DIFC Digital Assets Regime
The Dubai Financial Services Authority (DFSA) recently issued a consultation paper on the regulation of Security Tokens in the DIFC. This paper is one of the two consultation papers that will go on to make the base for the DIFC Digital Assets Regime, thus opening the gateway to a whole new world of exciting and cutting-edge fintech applications using the Distributed Ledger Technology (DLT).
The DFSA then made the relevant amendments to it’s legislation in the end of September, thus creating the framework for the regulation of Security Tokens in the centre.
Part 1 of the DIFC Digital Assets Regime covers Security Tokens. Part 2 is expected to cover Utility Tokens, Exchange Tokens and Stablecoins.
The DIFC Digital Assets Regime will be of interest to issuers of Security Tokens, Authorised Market Institutions that wish to admit Security Tokens to trading, or performing clearing and settlement services, operators of Alternate Trading Systems such as Multilateral Trading Facilities (MTF) and Organised Trading Facilities (OTF) that wish to trade Security Tokens, providers of Digital Wallets who provide custody and storage services for such tokens, technology providers and in general, any licensed firm that wishes to advise, arrange or manage crypto-assets.
What does DIFC consider to be a token, or a crypto asset?
The DFSA defines a token as a digital representation of value, rights and obligations that are created, stored and transferred electronically, using distributed ledger technology (DLT) or similar technology.
Generally, crypto assets depend on cryptography and distributed ledger as part of their perceived or inherent value. They are created, stored and transferred using a DLT application, using:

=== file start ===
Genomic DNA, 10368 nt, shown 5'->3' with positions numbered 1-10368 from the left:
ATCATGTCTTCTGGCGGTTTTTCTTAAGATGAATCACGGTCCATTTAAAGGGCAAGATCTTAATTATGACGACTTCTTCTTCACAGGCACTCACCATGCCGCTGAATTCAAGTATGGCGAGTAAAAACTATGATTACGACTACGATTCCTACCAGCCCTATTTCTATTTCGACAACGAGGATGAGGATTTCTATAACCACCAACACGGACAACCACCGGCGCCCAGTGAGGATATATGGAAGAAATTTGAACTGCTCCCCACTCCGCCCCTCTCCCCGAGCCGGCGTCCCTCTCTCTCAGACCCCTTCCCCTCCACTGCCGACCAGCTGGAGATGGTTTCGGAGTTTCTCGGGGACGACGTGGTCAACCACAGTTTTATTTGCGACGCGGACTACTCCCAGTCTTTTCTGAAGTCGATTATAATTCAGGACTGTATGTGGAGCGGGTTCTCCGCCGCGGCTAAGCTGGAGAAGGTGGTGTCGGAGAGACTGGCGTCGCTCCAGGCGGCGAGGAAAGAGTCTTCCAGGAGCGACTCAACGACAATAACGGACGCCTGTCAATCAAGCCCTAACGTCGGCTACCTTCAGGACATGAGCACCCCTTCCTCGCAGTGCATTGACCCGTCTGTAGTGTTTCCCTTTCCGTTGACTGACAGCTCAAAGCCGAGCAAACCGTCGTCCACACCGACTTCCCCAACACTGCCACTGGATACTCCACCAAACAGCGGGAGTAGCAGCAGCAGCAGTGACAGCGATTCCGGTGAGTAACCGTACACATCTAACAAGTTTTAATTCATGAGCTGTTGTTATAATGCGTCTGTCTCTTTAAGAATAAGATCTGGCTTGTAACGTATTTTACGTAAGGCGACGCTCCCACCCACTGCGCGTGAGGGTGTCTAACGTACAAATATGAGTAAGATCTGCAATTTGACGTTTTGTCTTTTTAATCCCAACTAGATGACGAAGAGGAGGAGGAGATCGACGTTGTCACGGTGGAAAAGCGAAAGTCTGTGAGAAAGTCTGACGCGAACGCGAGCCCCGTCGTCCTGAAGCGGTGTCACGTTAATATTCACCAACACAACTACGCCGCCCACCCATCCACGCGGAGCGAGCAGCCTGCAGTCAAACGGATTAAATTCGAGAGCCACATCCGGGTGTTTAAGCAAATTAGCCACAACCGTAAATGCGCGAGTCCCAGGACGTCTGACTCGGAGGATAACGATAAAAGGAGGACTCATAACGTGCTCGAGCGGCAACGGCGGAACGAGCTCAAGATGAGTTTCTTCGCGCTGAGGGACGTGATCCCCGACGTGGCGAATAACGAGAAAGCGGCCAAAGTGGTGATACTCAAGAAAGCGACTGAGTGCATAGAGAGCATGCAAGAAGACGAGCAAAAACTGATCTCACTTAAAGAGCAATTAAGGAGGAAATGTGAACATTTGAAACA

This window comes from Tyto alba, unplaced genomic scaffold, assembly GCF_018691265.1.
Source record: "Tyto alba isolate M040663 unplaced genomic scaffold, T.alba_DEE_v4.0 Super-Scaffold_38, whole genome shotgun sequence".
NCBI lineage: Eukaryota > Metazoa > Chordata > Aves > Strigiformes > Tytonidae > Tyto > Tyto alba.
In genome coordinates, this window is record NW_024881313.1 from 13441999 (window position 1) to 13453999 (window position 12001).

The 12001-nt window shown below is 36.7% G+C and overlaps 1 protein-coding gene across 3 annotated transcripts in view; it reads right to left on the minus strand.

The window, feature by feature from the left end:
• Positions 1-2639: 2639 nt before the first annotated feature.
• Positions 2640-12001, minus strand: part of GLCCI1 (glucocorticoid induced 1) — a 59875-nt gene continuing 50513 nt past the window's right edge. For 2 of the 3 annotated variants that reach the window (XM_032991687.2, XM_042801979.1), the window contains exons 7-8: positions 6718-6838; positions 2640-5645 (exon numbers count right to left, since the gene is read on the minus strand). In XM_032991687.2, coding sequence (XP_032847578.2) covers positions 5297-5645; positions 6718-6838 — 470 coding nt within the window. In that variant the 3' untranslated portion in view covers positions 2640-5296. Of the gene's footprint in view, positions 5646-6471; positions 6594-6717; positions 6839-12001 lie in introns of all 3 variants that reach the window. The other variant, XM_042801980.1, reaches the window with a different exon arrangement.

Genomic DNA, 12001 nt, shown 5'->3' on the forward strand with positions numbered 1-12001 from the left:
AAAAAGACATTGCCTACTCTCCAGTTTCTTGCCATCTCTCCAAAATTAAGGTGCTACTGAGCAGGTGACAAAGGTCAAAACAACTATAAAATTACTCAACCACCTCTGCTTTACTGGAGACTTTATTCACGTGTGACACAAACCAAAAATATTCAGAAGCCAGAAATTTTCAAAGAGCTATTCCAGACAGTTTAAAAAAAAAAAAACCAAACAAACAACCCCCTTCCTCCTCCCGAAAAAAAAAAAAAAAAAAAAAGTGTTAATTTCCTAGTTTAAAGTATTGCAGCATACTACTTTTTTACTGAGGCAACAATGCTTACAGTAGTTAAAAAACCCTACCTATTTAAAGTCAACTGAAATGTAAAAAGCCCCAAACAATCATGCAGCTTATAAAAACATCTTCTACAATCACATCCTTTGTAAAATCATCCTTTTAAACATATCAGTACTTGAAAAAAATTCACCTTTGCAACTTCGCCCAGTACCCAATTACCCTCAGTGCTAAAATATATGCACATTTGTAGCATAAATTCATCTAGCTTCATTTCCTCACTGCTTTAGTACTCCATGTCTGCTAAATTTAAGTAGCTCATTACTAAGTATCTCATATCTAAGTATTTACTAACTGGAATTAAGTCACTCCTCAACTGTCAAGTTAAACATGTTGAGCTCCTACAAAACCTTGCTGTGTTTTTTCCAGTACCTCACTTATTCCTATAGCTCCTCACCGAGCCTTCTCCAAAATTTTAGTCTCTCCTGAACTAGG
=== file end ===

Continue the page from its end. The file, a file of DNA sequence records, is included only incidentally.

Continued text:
- An address,
- a public key corresponding to that address, and
- a private key, also corresponding to that address.
What does the DFSA consider a Security Token?
A Security Token is defined as a token that confers rights and obligations that are:
(i) the same as those conferred by a share, debenture or futures contract (Investments); or (ii) substantially similar in nature, purpose or effect, to those conferred by Investments.
In effect, a Security Token is a token that behaves as a security (equity, debenture, convertible, future, option etc.) and is hence considered by the DFSA as a specified investment.
What is a security?
The DFSA has a list of instruments that they consider a security. In general, a transaction is considered a security if a) there is an investment of money, b) there is an expectation of profit, c) the investment of money is in a common enterprise and d) any profit comes from the efforts of a promoter or third party. This is also commonly known as the Howey Test.
How would the DFSA determine whether a particular Security Token is an Investment or not?
The DFSA aims to take a hybrid approach, where they will make their own assessment of whether the proposed token is a Security Token, based on a self-assessment submitted by the applicant.
What about exchange tokens, utility tokens, payment tokens, stablecoins and other types of tokens?
The DFSA currently regulates only Security Tokens, with additional regulatory guidance for other types of tokens expected in a few months. Until then, other types of tokens will not be considered for the purpose of regulation.
Trading of Security Tokens